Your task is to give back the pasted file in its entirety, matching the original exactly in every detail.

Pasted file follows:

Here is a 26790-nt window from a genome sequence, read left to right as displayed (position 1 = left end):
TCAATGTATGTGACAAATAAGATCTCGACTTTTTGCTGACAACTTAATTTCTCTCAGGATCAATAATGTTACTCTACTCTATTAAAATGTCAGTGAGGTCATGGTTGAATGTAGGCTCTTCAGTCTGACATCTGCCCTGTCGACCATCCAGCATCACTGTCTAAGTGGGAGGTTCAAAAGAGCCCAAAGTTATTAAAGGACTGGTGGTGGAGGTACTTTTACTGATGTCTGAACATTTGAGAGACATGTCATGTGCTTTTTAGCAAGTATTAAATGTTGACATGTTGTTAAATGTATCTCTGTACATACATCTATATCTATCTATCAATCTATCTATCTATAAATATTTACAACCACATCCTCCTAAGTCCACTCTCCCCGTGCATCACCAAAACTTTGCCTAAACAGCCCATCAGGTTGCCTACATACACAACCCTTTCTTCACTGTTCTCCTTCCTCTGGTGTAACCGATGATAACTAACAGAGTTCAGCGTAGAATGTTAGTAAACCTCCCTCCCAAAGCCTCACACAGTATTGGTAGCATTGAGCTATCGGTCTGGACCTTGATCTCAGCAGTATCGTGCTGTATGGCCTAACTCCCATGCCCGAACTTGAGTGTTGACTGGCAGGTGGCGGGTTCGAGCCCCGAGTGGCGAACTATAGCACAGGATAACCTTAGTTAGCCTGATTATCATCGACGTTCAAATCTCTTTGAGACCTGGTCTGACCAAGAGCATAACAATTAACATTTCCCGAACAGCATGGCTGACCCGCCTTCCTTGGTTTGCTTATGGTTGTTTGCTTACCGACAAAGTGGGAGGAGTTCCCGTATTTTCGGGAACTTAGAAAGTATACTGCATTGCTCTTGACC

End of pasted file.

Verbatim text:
Here is a 26790-nt window from a genome sequence, read left to right as displayed (position 1 = left end):
TCAATGTATGTGACAAATAAGATCTCGACTTTTTGCTGACAACTTAATTTCTCTCAGGATCAATAATGTTACTCTACTCTATTAAAATGTCAGTGAGGTCATGGTTGAATGTAGGCTCTTCAGTCTGACATCTGCCCTGTCGACCATCCAGCATCACTGTCTAAGTGGGAGGTTCAAAAGAGCCCAAAGTTATTAAAGGACTGGTGGTGGAGGTACTTTTACTGATGTCTGAACATTTGAGAGACATGTCATGTGCTTTTTAGCAAGTATTAAATGTTGACATGTTGTTAAATGTATCTCTGTACATACATCTATATCTATCTATCAATCTATCTATCTATAAATATTTACAACCACATCCTCCTAAGTCCACTCTCCCCGTGCATCACCAAAACTTTGCCTAAACAGCCCATCAGGTTGCCTACATACACAACCCTTTCTTCACTGTTCTCCTTCCTCTGGTGTAACCGATGATAACTAACAGAGTTCAGCGTAGAATGTTAGTAAACCTCCCTCCCAAAGCCTCACACAGTATTGGTAGCATTGAGCTATCGGTCTGGACCTTGATCTCAGCAGTATCGTGCTGTATGGCCTAACTCCCATGCCCGAACTTGAGTGTTGACTGGCAGGTGGCGGGTTCGAGCCCCGAGTGGCGAACTATAGCACAGGATAACCTTAGTTAGCCTGATTATCATCGACGTTCAAATCTCTTTGAGACCTGGTCTGACCAAGAGCATAACAATTAACATTTCCCGAACAGCATGGCTGACCCGCCTTCCTTGGTTTGCTTATGGTTGTTTGCTTACCGACAAAGTGGGAGGAGTTCCCGTATTTTCGGGAACTTAGAAAGTATACTGCATTGCTCTTGACC